The strike may be a signal for the army to move to the side of the people.
Veronika Mishchenko, an activist of the People's Hramada party, told about it in her interview to Charter97.org.
- It will be a year since the start of the Belarusian protests. What has impressed you most in the struggle of Belarusians for freedom?
- About a year ago, I went out after the arrest and simply did not recognize the Belarusians. This is probably the very moment, mentioned by Mikalai Statkevich, that "when the Belarusians have hope, you will not recognize them". I saw completely different people on August 9.
I gained faith in the Belarusians. I used to see people who didn't care. Many of them were apolitical: "We are out of politics, everything is fine, it is not our problem". I remember our dispute at the beginning of the pandemic with Mikalai Dzyadok who said that the Belarusians would never deliver the political demands and fight for freedom. He said that the only thing that could make them come out was an empty stomach.
All of a sudden, the Belarusians are coming out for their freedom and vote. The more Lukashenka unraveled this tangle of repression, the more the Belarusians strived for freedom and determination to make their own choice. It was amazing. All the more, the main part of the protesters were young people who were completely apolitical. They were born and raised under Lukashenka; in a country with no political life that could give rise to some civic skills. They suddenly stand up for their freedom and votes. This transformation is incredible. The awakening of self-consciousness surprised me most of all.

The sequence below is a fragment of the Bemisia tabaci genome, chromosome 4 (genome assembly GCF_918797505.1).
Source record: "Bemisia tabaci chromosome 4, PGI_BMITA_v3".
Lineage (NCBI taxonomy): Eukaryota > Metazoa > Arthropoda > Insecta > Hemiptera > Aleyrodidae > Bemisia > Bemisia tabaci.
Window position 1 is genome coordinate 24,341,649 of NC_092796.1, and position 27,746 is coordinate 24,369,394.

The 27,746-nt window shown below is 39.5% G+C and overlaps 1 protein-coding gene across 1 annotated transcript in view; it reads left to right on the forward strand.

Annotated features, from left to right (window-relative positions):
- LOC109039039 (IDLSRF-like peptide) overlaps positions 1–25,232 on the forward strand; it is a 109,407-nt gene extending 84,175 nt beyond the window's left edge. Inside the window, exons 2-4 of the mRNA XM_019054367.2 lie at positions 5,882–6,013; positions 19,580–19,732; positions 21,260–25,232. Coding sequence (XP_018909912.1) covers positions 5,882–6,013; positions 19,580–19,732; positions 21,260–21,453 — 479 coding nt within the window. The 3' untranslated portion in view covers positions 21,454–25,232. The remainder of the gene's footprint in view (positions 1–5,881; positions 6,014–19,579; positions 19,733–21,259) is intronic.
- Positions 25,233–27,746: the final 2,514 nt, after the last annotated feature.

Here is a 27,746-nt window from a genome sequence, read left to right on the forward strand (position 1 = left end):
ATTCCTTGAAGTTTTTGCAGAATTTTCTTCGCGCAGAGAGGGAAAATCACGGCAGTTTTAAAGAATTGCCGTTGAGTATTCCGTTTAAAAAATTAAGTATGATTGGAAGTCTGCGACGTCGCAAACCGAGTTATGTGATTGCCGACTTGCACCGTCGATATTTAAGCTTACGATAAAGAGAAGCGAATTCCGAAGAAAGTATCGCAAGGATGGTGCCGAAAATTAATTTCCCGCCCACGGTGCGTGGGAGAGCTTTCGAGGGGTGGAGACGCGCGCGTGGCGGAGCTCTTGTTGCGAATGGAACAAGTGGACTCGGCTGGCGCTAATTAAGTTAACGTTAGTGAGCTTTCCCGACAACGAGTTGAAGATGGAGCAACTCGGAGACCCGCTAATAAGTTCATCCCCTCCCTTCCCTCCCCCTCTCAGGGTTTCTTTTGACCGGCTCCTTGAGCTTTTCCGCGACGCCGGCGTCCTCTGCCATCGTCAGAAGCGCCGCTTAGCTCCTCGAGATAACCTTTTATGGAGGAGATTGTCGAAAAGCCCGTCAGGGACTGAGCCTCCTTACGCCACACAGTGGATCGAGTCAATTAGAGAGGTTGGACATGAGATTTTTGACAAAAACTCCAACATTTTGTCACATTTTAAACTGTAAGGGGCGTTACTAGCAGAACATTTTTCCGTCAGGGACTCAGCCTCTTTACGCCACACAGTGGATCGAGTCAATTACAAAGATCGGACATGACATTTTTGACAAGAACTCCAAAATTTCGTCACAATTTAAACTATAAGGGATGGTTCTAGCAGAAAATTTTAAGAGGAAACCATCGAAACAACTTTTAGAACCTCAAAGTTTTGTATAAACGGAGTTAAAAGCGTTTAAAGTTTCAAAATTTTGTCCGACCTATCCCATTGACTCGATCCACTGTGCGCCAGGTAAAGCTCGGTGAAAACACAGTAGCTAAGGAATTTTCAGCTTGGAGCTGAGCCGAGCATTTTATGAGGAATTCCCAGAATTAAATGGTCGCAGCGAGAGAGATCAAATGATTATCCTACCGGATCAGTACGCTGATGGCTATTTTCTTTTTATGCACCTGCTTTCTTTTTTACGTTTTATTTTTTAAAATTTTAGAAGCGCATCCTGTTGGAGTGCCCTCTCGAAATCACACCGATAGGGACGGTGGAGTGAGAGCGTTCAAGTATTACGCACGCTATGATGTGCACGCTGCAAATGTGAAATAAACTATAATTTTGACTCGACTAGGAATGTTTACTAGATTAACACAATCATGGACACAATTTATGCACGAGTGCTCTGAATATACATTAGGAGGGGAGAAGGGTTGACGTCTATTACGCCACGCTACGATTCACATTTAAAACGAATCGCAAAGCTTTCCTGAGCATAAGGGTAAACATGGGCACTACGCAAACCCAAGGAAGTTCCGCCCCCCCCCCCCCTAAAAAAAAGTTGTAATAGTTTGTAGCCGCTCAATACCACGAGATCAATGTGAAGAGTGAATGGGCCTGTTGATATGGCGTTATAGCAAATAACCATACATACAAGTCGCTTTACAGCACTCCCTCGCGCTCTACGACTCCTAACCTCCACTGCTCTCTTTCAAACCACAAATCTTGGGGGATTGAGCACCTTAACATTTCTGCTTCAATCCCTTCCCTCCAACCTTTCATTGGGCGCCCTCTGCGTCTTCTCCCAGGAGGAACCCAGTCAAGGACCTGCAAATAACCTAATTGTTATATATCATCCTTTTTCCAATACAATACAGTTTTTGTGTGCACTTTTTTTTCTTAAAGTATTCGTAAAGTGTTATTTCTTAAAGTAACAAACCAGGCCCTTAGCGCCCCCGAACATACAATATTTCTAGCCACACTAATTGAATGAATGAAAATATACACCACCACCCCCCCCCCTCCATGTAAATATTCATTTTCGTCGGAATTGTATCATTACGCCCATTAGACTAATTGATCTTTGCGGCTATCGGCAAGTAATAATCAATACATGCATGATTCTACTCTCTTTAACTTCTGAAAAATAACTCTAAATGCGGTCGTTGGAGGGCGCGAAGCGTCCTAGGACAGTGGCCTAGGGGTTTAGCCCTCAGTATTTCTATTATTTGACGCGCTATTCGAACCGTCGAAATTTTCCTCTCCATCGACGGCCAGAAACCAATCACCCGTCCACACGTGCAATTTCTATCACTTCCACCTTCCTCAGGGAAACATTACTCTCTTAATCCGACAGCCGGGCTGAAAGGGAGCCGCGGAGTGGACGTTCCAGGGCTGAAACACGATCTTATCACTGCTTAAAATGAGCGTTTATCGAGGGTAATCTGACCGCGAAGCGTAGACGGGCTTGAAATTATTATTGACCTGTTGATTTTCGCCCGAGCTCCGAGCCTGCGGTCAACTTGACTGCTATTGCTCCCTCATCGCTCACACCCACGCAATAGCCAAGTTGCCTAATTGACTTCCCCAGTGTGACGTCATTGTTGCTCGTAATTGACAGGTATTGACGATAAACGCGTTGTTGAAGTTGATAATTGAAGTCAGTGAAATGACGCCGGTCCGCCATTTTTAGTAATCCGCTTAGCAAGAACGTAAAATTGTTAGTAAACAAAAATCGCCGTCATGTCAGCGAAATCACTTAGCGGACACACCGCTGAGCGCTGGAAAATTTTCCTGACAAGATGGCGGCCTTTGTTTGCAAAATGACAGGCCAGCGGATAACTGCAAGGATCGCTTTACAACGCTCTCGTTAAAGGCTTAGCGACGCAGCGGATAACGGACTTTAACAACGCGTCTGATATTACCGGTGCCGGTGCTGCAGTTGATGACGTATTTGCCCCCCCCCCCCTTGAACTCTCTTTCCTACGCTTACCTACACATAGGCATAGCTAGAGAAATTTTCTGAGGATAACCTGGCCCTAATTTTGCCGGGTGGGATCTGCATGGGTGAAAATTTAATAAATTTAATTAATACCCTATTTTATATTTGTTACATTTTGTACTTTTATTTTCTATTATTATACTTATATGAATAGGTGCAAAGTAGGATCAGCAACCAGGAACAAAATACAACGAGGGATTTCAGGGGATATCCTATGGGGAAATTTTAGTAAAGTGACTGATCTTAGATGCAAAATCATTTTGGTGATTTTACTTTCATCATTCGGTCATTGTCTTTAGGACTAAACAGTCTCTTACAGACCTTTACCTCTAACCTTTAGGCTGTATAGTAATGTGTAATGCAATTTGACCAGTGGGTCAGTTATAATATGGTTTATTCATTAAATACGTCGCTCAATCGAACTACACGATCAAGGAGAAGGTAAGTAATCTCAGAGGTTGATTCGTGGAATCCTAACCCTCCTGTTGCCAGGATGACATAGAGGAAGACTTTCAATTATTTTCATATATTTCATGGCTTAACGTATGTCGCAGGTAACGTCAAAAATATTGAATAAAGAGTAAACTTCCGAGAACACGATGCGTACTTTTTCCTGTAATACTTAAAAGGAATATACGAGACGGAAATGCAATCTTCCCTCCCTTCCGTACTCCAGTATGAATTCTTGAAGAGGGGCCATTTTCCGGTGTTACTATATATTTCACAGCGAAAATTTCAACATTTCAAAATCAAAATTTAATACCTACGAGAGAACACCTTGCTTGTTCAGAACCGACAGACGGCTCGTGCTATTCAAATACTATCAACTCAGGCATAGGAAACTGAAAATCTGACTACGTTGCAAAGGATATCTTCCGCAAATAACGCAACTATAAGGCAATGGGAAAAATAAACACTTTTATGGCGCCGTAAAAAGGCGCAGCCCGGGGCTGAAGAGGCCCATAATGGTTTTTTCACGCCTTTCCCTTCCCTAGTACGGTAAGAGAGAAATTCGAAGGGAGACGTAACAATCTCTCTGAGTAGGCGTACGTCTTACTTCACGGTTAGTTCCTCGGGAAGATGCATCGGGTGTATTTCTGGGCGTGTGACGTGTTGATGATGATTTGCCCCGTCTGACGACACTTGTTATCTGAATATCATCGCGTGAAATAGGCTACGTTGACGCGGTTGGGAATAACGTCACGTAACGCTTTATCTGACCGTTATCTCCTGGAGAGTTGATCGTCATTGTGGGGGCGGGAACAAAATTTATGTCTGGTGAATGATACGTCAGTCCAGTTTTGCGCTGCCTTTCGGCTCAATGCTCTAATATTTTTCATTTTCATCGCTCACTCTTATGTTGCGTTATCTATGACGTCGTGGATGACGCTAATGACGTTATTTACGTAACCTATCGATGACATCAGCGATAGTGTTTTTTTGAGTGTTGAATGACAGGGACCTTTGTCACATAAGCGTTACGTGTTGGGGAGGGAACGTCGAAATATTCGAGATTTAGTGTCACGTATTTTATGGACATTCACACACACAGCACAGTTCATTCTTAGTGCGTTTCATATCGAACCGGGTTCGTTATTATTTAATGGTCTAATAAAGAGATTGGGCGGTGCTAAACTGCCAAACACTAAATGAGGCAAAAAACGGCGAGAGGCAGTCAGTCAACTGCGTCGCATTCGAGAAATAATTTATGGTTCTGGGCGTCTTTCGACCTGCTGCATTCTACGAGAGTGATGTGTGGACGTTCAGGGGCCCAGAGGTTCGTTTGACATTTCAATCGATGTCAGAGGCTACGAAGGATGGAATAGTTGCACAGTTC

- How do you estimate the protest potential of the Belarusians. How much hatred do people in Belarus feel today against Lukashenka?
- Everybody hates Lukashenka now. Even yabatkas (yabatka - Lukashenka's adherent), who pay lip service to him but subconsciously hate him as much as we do.
People tend to long for a good, calm, bright life, which is improving. If there were at least some fluctuations in Belarus before (it was worse or better), then in 2015, when Lukashenka came to the "elections", he promised nothing. He only said: "Do you want it like in Ukraine?".
When a person demonstrates such rhetoric and such a degree of hatred, it is natural that it will backfire on him. Therefore, the hatred against Lukashenka is now very much uniting.
How strong is the protest potential? I left the country three months ago, but the atmosphere in Belarus is thunderstorm-like; one can feel that everything is about to blow up.